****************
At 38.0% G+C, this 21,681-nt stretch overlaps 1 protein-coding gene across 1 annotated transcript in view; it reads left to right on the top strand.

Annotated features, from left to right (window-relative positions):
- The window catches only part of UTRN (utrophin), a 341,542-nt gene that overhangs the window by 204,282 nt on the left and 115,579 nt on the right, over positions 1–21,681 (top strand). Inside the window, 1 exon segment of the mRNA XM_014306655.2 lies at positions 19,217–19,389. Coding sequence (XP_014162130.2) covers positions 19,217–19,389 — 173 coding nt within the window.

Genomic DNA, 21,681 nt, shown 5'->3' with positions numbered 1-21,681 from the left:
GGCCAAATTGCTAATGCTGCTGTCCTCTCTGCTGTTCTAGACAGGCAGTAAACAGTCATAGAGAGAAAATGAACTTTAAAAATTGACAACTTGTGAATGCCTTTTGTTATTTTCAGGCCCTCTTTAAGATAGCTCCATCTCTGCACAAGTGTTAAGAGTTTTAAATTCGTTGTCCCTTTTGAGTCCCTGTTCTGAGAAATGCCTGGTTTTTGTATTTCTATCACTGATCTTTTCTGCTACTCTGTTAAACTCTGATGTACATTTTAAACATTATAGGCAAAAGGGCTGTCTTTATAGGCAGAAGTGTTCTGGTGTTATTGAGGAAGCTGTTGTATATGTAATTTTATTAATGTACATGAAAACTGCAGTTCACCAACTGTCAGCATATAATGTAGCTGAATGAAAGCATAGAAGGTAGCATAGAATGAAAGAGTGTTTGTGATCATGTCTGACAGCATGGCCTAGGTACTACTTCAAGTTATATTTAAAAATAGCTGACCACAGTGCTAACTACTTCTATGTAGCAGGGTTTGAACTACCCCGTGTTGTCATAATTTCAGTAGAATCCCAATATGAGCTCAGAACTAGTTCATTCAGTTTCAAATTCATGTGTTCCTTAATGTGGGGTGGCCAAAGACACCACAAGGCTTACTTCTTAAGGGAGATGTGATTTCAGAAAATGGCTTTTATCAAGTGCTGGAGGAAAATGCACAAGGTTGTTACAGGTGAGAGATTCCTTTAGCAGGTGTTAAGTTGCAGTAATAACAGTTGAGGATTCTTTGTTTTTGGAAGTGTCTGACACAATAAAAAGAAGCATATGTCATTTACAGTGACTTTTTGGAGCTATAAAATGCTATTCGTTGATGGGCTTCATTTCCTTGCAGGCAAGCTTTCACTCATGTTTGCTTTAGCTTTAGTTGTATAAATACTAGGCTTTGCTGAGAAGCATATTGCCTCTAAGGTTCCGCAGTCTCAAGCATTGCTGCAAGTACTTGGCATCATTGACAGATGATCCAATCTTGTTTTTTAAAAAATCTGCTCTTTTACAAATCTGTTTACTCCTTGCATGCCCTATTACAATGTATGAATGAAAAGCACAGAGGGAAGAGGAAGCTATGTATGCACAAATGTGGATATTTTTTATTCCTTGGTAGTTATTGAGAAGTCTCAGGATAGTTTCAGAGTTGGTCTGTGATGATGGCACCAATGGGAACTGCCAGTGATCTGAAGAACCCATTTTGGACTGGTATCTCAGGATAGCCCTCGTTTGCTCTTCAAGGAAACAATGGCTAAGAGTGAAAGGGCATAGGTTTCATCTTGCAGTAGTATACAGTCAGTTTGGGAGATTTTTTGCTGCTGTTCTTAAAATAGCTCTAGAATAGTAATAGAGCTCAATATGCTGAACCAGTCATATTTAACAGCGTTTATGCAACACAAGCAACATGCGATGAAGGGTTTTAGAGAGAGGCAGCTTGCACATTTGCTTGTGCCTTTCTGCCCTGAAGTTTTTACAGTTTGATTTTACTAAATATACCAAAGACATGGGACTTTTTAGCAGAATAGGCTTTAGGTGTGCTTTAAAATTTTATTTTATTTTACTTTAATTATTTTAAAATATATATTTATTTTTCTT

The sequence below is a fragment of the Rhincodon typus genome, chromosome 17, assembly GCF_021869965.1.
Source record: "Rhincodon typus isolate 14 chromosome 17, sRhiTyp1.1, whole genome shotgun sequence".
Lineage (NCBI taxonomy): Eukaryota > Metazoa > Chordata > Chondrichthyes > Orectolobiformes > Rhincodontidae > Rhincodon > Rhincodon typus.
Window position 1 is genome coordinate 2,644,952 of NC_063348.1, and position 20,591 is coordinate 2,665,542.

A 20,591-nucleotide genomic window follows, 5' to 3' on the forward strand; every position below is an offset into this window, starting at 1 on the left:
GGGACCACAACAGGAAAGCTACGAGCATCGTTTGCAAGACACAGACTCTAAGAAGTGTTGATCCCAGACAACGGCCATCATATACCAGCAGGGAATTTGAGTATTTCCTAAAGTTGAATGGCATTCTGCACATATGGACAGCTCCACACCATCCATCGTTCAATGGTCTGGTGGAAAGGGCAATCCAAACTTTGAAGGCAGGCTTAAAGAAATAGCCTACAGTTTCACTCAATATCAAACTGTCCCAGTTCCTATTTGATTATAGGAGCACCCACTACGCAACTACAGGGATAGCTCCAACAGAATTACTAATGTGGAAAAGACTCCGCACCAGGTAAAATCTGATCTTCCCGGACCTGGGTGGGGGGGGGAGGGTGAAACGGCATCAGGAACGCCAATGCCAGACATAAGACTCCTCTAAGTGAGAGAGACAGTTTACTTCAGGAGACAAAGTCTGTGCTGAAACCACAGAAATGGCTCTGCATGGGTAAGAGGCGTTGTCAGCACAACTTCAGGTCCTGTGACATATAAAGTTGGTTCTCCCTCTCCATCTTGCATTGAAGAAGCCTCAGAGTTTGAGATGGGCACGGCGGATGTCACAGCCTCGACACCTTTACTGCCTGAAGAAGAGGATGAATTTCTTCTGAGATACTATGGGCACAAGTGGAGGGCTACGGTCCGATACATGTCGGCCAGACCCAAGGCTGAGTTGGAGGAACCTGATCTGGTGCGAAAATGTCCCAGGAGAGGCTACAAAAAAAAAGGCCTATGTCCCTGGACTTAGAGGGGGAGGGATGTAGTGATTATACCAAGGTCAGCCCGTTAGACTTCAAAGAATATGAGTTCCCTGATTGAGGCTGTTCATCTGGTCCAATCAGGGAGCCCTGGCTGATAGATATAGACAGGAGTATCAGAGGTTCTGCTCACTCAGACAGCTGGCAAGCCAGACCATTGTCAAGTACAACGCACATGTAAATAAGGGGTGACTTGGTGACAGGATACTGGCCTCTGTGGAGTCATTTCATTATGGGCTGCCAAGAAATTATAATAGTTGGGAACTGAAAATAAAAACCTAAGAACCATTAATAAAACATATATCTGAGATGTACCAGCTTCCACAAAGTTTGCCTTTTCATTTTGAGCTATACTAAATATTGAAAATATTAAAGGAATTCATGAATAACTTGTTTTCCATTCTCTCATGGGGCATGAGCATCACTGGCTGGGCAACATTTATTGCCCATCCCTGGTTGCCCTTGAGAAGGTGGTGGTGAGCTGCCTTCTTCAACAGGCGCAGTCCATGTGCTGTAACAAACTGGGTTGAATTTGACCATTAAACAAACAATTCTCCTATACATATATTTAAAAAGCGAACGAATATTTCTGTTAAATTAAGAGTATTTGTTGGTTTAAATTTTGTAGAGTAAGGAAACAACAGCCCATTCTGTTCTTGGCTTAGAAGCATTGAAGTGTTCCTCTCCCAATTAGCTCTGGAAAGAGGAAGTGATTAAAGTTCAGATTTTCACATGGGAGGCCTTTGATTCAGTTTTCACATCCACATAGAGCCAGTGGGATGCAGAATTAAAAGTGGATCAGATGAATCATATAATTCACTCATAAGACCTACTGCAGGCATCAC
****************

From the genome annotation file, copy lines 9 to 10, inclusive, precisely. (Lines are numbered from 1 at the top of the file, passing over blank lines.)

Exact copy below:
Window position 1 is genome coordinate 2,644,952 of NC_063348.1, and position 20,591 is coordinate 2,665,542.

A 20,591-nucleotide genomic window follows, 5' to 3' on the forward strand; every position below is an offset into this window, starting at 1 on the left: